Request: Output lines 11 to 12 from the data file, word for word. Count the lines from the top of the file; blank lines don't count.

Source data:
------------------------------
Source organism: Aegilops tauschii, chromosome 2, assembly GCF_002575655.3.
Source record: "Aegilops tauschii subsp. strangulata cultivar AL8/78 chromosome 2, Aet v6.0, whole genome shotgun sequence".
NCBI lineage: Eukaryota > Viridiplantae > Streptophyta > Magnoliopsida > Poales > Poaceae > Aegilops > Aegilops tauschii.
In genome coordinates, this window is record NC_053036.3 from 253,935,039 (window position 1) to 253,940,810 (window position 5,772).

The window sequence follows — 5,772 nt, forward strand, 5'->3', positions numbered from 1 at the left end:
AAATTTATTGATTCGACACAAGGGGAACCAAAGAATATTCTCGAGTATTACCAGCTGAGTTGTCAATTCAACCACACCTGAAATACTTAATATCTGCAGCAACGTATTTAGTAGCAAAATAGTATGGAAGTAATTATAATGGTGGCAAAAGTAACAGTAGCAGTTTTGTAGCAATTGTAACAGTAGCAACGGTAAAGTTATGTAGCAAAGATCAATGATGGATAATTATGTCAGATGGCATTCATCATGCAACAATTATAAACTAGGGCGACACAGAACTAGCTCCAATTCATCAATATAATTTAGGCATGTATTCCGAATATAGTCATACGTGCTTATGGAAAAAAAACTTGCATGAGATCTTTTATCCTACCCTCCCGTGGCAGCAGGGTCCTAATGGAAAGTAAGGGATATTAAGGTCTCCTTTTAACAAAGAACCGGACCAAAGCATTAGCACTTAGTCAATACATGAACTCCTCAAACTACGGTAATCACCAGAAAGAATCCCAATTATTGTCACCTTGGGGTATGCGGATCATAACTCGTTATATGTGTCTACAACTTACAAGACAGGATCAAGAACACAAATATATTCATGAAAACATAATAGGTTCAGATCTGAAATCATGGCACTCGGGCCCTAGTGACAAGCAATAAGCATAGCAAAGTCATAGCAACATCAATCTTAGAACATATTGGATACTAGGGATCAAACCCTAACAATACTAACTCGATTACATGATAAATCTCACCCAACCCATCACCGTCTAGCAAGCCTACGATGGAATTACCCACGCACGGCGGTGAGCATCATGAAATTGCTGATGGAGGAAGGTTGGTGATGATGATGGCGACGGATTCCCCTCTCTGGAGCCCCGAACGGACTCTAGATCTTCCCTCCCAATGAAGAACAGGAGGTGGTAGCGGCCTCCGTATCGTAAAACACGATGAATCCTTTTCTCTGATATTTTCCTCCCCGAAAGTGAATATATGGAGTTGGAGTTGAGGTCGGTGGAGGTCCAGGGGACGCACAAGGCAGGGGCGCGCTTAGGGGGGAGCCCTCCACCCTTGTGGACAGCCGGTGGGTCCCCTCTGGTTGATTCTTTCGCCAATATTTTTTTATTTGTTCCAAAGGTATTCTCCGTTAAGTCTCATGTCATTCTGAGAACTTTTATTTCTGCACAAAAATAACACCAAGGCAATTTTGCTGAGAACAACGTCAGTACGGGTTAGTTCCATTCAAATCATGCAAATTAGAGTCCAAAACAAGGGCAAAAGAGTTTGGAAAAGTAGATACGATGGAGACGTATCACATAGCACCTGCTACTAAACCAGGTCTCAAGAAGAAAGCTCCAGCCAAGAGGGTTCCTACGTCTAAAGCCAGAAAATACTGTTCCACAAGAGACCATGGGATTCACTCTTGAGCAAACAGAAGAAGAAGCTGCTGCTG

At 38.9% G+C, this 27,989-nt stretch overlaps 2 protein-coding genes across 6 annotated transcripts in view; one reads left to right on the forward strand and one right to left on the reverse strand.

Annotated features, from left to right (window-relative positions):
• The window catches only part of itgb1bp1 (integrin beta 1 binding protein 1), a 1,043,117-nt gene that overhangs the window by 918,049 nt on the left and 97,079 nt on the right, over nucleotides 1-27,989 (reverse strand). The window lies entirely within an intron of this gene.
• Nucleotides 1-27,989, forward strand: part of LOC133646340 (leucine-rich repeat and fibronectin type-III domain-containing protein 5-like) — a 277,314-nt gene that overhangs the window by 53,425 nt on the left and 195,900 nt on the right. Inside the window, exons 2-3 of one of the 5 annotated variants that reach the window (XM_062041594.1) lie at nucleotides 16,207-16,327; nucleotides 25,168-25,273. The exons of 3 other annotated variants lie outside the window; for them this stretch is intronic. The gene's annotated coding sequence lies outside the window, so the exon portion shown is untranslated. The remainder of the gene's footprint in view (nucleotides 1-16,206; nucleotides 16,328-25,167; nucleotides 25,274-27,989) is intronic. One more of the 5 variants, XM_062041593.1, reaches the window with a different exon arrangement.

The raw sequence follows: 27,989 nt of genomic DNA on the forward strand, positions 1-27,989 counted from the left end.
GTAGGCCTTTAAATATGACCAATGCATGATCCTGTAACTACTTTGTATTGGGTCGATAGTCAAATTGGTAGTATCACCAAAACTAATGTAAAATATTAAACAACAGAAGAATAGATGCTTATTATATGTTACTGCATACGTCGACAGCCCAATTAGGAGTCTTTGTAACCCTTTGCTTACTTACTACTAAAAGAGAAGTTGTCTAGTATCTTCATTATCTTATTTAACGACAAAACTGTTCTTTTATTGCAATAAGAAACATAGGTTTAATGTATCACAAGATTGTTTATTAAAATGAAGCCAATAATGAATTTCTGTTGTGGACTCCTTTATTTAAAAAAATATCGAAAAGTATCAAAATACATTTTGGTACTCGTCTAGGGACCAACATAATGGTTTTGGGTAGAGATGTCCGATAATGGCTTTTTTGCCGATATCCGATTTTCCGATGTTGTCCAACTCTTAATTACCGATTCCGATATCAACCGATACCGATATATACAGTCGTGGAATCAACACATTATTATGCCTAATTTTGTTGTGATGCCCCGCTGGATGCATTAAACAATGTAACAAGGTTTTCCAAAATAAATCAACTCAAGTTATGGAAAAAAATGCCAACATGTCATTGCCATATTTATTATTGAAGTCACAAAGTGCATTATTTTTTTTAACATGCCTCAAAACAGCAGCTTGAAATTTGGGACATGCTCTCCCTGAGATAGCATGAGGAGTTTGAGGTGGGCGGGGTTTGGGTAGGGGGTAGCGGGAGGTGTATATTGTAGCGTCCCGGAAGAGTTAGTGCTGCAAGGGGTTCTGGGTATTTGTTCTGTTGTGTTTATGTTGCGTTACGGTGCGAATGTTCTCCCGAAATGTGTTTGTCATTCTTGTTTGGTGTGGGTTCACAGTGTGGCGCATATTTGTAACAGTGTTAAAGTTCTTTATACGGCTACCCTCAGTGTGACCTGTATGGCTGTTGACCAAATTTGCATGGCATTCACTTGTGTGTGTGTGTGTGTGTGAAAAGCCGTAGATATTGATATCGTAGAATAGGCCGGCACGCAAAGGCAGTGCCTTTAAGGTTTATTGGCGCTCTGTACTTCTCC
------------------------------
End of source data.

The raw sequence follows: 27,989 nt of genomic DNA on the forward strand, positions 1-27,989 counted from the left end.
GTAGGCCTTTAAATATGACCAATGCATGATCCTGTAACTACTTTGTATTGGGTCGATAGTCAAATTGGTAGTATCACCAAAACTAATGTAAAATATTAAACAACAGAAGAATAGATGCTTATTATATGTTACTGCATACGTCGACAGCCCAATTAGGAGTCTTTGTAACCCTTTGCTTACTTACTACTAAAAGAGAAGTTGTCTAGTATCTTCATTATCTTATTTAACGACAAAACTGTTCTTTTATTGCAATAAGAAACATAGGTTTAATGTATCACAAGATTGTTTATTAAAATGAAGCCAATAATGAATTTCTGTTGTGGACTCCTTTATTTAAAAAAATATCGAAAAGTATCAAAATACATTTTGGTACTCGTCTAGGGACCAACATAATGGTTTTGGGTAGAGATGTCCGATAATGGCTTTTTTGCCGATATCCGATTTTCCGATGTTGTCCAACTCTTAATTACCGATTCCGATATCAACCGATACCGATATATACAGTCGTGGAATCAACACATTATTATGCCTAATTTTGTTGTGATGCCCCGCTGGATGCATTAAACAATGTAACAAGGTTTTCCAAAATAAATCAACTCAAGTTATGGAAAAAAATGCCAACATGTCATTGCCATATTTATTATTGAAGTCACAAAGTGCATTATTTTTTTTAACATGCCTCAAAACAGCAGCTTGAAATTTGGGACATGCTCTCCCTGAGATAGCATGAGGAGTTTGAGGTGGGCGGGGTTTGGGTAGGGGGTAGCGGGAGGTGTATATTGTAGCGTCCCGGAAGAGTTAGTGCTGCAAGGGGTTCTGGGTATTTGTTCTGTTGTGTTTATGTTGCGTTACGGTGCGAATGTTCTCCCGAAATGTGTTTGTCATTCTTGTTTGGTGTGGGTTCACAGTGTGGCGCATATTTGTAACAGTGTTAAAGTTCTTTATACGGCTACCCTCAGTGTGACCTGTATGGCTGTTGACCAAATTTGCATGGCATTCACTTGTGTGTGTGTGTGTGTGTGAAAAGCCGTAGATATTGATATCGTAGAATAGGCCGGCACGCAAAGGCAGTGCCTTTAAGGTTTATTGGCGCTCTGTACTTCTCC